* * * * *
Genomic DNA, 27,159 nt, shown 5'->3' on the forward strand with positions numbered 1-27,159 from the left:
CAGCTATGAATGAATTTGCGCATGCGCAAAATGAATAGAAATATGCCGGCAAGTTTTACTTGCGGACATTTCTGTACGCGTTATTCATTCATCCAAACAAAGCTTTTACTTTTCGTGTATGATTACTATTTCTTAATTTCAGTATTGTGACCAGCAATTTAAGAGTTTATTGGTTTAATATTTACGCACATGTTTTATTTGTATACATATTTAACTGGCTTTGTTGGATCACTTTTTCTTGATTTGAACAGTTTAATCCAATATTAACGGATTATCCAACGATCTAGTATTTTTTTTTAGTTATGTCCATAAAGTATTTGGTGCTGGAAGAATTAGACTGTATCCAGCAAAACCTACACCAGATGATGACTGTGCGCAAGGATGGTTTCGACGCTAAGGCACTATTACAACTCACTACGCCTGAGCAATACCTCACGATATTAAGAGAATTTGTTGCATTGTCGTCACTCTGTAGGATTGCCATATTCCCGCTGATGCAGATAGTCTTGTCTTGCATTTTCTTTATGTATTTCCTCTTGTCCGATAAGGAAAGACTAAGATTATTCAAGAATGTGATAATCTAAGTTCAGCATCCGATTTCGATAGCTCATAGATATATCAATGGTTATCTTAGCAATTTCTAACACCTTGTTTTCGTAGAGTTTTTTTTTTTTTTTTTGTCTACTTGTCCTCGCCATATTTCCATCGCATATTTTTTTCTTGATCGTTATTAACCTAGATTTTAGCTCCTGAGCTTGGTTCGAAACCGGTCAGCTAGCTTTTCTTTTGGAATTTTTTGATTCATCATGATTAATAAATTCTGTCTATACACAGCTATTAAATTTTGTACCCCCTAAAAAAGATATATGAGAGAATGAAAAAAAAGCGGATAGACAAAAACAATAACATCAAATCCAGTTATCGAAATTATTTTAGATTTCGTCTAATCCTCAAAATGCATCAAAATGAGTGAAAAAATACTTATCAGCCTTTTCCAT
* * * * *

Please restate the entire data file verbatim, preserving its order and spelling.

Genomic DNA, 27,159 nt, shown 5'->3' on the forward strand with positions numbered 1-27,159 from the left:
CAGCTATGAATGAATTTGCGCATGCGCAAAATGAATAGAAATATGCCGGCAAGTTTTACTTGCGGACATTTCTGTACGCGTTATTCATTCATCCAAACAAAGCTTTTACTTTTCGTGTATGATTACTATTTCTTAATTTCAGTATTGTGACCAGCAATTTAAGAGTTTATTGGTTTAATATTTACGCACATGTTTTATTTGTATACATATTTAACTGGCTTTGTTGGATCACTTTTTCTTGATTTGAACAGTTTAATCCAATATTAACGGATTATCCAACGATCTAGTATTTTTTTTTAGTTATGTCCATAAAGTATTTGGTGCTGGAAGAATTAGACTGTATCCAGCAAAACCTACACCAGATGATGACTGTGCGCAAGGATGGTTTCGACGCTAAGGCACTATTACAACTCACTACGCCTGAGCAATACCTCACGATATTAAGAGAATTTGTTGCATTGTCGTCACTCTGTAGGATTGCCATATTCCCGCTGATGCAGATAGTCTTGTCTTGCATTTTCTTTATGTATTTCCTCTTGTCCGATAAGGAAAGACTAAGATTATTCAAGAATGTGATAATCTAAGTTCAGCATCCGATTTCGATAGCTCATAGATATATCAATGGTTATCTTAGCAATTTCTAACACCTTGTTTTCGTAGAGTTTTTTTTTTTTTTTTTGTCTACTTGTCCTCGCCATATTTCCATCGCATATTTTTTTCTTGATCGTTATTAACCTAGATTTTAGCTCCTGAGCTTGGTTCGAAACCGGTCAGCTAGCTTTTCTTTTGGAATTTTTTGATTCATCATGATTAATAAATTCTGTCTATACACAGCTATTAAATTTTGTACCCCCTAAAAAAGATATATGAGAGAATGAAAAAAAAGCGGATAGACAAAAACAATAACATCAAATCCAGTTATCGAAATTATTTTAGATTTCGTCTAATCCTCAAAATGCATCAAAATGAGTGAAAAAATACTTATCAGCCTTTTCCAT